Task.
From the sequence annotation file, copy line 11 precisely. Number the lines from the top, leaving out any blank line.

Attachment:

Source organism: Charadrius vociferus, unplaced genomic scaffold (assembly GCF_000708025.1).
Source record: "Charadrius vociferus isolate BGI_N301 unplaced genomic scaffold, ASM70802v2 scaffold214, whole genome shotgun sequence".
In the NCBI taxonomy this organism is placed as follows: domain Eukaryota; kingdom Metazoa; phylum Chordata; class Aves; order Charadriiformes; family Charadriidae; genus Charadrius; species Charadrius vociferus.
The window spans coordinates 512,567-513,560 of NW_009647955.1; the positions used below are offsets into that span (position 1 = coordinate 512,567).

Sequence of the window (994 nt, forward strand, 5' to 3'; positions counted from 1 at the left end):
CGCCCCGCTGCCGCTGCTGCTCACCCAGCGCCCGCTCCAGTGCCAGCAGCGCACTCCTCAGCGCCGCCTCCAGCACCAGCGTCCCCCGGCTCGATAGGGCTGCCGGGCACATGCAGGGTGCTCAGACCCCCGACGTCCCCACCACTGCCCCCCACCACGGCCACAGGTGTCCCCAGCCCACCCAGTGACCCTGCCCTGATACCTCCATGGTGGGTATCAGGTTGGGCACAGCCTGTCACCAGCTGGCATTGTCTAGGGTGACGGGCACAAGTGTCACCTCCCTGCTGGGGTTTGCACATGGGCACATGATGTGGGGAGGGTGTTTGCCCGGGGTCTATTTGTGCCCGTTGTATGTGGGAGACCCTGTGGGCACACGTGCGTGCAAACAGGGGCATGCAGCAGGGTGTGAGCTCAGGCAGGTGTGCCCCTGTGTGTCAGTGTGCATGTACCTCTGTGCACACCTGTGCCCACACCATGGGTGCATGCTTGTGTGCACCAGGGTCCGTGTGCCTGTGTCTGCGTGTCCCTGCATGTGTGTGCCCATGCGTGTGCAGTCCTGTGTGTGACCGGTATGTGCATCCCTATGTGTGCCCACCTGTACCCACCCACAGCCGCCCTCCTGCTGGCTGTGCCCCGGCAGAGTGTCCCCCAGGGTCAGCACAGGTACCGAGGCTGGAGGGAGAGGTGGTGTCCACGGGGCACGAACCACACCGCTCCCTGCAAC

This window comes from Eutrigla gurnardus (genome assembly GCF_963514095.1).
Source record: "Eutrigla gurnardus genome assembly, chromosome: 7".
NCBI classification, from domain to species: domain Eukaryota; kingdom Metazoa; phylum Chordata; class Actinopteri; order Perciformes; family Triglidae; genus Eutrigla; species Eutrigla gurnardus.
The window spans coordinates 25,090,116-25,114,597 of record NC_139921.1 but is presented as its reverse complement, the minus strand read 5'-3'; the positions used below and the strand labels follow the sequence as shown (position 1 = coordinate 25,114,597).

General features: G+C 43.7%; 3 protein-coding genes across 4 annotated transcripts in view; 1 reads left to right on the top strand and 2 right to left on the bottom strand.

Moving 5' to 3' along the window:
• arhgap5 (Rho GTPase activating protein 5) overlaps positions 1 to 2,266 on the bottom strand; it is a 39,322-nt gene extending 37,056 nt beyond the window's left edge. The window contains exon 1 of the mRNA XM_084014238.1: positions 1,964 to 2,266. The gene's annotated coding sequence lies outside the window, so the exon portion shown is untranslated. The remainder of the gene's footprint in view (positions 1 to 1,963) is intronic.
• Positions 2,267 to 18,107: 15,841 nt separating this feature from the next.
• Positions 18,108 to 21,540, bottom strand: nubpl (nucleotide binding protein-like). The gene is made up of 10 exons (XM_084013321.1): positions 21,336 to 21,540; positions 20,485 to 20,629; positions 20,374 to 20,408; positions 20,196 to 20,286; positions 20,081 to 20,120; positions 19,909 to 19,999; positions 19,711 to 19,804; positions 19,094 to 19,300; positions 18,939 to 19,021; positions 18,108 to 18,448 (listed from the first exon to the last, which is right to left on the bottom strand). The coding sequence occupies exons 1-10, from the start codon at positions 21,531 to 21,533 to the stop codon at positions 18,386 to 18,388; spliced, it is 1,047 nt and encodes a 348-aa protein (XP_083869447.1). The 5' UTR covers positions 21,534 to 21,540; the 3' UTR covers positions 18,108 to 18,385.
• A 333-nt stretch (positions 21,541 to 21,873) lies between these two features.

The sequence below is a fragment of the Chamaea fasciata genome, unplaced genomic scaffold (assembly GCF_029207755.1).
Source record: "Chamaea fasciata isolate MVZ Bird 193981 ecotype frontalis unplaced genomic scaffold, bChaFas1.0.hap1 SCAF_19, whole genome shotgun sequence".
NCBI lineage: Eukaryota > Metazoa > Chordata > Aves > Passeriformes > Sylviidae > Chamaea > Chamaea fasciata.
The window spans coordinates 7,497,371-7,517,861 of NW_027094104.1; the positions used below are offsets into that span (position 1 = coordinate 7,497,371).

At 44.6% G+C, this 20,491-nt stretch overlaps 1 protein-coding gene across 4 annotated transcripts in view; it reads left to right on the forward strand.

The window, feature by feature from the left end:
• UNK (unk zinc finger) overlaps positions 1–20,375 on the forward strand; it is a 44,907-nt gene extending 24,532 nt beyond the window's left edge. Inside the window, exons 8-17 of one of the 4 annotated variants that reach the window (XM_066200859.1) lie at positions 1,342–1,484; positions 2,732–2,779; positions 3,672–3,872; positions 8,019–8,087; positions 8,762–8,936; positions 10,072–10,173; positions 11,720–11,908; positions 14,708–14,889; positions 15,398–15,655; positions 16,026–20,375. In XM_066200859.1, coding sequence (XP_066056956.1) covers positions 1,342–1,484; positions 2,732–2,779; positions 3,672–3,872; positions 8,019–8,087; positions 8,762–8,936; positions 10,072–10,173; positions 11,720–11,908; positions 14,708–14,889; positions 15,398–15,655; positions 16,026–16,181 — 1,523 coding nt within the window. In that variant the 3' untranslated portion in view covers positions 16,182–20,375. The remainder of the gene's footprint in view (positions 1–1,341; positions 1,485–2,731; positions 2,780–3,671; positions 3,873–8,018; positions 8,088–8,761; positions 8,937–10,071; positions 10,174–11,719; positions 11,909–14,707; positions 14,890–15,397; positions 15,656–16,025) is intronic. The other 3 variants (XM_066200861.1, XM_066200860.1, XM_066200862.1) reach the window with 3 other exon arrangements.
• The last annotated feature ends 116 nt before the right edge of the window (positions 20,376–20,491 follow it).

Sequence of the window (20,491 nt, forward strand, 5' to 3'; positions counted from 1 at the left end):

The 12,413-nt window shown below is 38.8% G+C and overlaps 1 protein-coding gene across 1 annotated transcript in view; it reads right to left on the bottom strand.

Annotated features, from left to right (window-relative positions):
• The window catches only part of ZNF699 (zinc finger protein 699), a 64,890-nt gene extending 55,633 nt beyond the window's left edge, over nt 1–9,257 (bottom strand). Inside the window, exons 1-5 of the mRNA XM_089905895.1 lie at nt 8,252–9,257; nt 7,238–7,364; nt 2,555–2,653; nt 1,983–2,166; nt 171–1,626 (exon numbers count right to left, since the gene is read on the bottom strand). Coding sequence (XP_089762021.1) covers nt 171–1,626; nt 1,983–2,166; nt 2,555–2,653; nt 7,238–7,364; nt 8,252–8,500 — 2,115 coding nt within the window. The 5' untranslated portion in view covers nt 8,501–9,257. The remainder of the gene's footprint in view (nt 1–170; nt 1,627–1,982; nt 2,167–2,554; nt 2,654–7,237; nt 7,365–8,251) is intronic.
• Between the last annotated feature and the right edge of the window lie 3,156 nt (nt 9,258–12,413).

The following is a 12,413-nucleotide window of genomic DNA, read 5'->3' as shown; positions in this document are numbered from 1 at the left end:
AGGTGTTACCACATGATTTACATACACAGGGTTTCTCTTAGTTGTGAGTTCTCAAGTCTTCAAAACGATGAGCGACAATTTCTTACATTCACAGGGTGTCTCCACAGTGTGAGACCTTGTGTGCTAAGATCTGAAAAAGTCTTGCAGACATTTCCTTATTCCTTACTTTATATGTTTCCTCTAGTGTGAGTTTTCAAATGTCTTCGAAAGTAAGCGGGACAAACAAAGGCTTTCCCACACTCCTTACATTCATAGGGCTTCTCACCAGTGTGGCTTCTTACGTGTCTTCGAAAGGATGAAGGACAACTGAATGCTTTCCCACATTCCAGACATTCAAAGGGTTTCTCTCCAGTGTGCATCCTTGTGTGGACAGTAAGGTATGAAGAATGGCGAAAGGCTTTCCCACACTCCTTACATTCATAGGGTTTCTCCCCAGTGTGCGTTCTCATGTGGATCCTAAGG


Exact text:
General features: G+C 43.7%; 3 protein-coding genes across 4 annotated transcripts in view; 1 reads left to right on the top strand and 2 right to left on the bottom strand.